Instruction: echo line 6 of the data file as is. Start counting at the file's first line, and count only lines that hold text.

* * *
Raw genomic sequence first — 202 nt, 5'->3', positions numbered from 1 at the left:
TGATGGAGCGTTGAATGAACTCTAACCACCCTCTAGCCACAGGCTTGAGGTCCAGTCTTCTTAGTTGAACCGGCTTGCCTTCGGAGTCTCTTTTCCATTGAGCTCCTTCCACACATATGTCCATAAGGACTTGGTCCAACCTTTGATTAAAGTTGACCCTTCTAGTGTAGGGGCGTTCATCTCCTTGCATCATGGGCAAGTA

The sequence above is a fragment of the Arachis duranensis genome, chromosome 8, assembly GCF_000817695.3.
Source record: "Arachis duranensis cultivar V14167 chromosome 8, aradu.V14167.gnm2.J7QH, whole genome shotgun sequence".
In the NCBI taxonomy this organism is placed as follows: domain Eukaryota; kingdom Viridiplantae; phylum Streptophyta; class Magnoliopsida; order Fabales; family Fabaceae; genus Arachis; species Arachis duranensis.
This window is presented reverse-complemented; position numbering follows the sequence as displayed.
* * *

This window is presented reverse-complemented; position numbering follows the sequence as displayed.